Set on a grassy outcrop with sweeping views of the surrounding countryside, the remote Leacanabuaile Fort is a worthwhile addition to any tour of the beautiful Ring of Kerry. The original fort, thought to date back to the ninth or 10th century, has been partially reconstructed to give a better sense of its original features.
Most visitors to Leacanabuaile Fort also take in the nearby Cahergall Fort, which is just a short walk away. Both forts are relatively remote and do not feature on most tourist itineraries, though some private Ring of Kerry tours will stop here, as well as at nearby Ballycarbery Castle, a picturesque 16th-century ruin along the Kerry coast. At Leacanabuaile Fort, visitors are free to explore independently. Informational signage at the site provides historical context.
Things to Know Before You Go
- Leacanabuaile Fort is fun families with children, who will enjoy running around the ruins.
- Take a camera to capture images of the neighboring Cahergall Fort from the ramparts of Leacanabuaile.
- Bring waterproof walking shoes and rain gear in case of wet weather.
How to Get There
Leacanabuaile Fort can be found about 2.4 miles (4 kilometers) southeast of the village of Cahersiveen, which is situated along the main Ring of Kerry driving route. From Cahersiveen, cross over the bridge down by the Old Barracks and follow signposts for the fort. The drive required navigating narrow, rural roads, so some visitors may prefer to go as part of a guided tour.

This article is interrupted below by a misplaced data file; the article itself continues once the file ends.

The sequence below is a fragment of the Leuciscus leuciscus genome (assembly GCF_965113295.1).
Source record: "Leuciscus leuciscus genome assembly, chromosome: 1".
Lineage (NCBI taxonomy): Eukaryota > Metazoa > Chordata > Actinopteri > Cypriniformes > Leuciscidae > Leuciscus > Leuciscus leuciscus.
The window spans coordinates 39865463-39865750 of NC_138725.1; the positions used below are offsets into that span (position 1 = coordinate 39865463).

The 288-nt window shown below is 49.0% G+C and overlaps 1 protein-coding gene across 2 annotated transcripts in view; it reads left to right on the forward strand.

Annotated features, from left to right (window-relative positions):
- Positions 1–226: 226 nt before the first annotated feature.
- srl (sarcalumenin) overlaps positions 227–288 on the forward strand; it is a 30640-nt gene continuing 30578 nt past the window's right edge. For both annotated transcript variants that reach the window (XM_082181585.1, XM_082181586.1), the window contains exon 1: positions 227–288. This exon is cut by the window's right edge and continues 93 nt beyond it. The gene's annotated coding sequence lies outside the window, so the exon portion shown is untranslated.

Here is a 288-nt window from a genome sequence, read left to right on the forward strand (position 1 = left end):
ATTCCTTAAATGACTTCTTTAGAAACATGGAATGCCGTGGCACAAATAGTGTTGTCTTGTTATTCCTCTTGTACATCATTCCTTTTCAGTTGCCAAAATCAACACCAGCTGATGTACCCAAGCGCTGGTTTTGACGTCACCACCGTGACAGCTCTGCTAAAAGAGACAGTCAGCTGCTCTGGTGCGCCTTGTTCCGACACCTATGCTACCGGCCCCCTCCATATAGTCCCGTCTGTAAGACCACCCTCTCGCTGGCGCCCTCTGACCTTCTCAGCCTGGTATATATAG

When to Get There
Leacanabuaile Fort’s remote location means it is usually peaceful and uncrowded. However, the parking lot, which this sight shares with nearby Cahergall Fort, is small and can fill up during the summer season. Visit these forts early in the day or during late afternoon to make sure you can find a spot.
What to See Nearby
Also situated near Cahersiveen is Cahergall Fort, a larger and older ring fort that affords superb views out over the coast. Ballycarbery Castle is less than five minutes from the fort by car; though it is not open to the public, this ivy-covered 16th-century ruin can be admired and photographed from the roadside.